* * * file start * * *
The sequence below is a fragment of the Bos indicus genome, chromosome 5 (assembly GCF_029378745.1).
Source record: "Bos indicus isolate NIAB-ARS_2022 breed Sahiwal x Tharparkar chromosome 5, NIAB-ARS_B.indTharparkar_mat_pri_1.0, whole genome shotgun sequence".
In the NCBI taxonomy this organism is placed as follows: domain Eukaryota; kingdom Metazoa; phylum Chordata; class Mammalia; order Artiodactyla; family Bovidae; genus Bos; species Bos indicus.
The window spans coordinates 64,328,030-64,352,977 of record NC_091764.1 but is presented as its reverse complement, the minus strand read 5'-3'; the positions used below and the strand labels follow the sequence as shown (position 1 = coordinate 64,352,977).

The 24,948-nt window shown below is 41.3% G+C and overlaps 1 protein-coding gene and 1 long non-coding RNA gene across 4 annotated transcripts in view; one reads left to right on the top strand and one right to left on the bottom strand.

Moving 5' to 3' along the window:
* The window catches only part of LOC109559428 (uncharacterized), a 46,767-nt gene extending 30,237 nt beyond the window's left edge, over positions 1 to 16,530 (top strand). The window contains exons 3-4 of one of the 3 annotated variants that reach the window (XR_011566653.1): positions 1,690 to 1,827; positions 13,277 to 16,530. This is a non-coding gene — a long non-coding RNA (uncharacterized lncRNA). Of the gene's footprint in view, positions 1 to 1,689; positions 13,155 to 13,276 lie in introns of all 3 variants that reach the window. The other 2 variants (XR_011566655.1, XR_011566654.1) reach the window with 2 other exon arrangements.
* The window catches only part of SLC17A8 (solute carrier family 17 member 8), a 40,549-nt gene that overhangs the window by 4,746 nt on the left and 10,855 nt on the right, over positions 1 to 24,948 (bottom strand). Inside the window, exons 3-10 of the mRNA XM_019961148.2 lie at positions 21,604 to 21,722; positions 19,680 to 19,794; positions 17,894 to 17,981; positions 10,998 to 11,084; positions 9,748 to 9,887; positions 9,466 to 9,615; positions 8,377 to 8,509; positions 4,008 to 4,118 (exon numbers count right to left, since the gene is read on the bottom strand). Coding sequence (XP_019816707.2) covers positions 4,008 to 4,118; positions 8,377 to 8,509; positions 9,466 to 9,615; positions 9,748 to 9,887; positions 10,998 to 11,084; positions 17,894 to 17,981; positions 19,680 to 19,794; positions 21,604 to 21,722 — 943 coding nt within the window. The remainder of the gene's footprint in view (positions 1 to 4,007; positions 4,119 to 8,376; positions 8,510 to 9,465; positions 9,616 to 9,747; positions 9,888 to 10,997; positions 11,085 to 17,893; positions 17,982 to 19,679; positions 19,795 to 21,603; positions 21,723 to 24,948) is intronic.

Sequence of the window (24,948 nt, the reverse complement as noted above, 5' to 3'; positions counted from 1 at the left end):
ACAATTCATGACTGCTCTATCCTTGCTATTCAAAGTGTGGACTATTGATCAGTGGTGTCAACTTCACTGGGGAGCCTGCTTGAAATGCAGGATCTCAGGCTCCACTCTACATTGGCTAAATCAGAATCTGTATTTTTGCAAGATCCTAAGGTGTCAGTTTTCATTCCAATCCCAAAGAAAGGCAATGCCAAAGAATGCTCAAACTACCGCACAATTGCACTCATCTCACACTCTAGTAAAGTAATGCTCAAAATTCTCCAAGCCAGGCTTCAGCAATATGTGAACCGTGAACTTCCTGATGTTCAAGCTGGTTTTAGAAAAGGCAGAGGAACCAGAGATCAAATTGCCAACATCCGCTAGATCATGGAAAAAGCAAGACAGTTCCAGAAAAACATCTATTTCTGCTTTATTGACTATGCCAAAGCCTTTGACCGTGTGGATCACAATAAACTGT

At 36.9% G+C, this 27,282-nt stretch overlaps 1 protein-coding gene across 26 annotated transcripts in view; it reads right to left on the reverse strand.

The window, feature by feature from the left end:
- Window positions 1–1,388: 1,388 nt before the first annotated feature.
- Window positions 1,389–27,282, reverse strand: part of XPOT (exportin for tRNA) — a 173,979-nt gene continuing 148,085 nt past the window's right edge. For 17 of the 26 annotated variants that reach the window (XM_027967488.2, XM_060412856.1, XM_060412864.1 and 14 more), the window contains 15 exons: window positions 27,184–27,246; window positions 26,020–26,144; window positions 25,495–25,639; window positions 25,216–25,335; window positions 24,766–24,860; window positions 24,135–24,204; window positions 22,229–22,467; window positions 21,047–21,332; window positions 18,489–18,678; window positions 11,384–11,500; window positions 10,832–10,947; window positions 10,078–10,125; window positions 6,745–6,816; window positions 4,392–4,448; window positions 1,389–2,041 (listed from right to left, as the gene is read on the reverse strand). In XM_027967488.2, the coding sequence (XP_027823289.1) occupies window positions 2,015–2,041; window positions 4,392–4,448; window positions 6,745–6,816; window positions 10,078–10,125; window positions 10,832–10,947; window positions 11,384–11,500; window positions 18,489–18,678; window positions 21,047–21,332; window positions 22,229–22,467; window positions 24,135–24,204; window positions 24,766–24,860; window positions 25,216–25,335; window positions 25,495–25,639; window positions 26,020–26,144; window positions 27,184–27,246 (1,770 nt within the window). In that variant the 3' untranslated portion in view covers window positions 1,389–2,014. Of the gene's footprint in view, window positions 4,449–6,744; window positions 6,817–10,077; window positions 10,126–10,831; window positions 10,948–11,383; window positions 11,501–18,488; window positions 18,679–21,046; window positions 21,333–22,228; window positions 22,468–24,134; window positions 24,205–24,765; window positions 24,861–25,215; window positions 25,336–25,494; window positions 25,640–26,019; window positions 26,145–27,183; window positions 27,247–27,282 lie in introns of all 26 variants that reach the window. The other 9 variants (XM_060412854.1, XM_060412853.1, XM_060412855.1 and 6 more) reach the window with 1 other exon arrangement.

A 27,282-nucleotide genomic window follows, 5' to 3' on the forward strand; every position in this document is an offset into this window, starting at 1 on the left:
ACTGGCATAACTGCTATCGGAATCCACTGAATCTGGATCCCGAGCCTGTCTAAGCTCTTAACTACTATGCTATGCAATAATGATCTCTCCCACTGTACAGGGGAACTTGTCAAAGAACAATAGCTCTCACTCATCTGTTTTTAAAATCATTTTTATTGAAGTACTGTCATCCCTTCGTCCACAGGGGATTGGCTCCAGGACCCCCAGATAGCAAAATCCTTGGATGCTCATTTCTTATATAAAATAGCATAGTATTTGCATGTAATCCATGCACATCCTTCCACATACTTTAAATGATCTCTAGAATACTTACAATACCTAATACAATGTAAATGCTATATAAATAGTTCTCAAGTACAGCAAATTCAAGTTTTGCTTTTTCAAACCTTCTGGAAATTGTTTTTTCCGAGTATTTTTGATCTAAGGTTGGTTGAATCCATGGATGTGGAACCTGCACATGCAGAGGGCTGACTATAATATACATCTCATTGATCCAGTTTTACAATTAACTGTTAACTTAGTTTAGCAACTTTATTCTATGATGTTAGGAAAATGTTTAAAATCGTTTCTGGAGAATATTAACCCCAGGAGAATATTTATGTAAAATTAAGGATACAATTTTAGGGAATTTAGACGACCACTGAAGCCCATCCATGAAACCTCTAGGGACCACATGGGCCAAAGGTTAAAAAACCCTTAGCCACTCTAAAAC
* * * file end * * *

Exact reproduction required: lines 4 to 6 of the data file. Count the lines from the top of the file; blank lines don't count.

The window spans coordinates 64,328,030-64,352,977 of record NC_091764.1 but is presented as its reverse complement, the minus strand read 5'-3'; the positions used below and the strand labels follow the sequence as shown (position 1 = coordinate 64,352,977).

The 24,948-nt window shown below is 41.3% G+C and overlaps 1 protein-coding gene and 1 long non-coding RNA gene across 4 annotated transcripts in view; one reads left to right on the top strand and one right to left on the bottom strand.

Moving 5' to 3' along the window: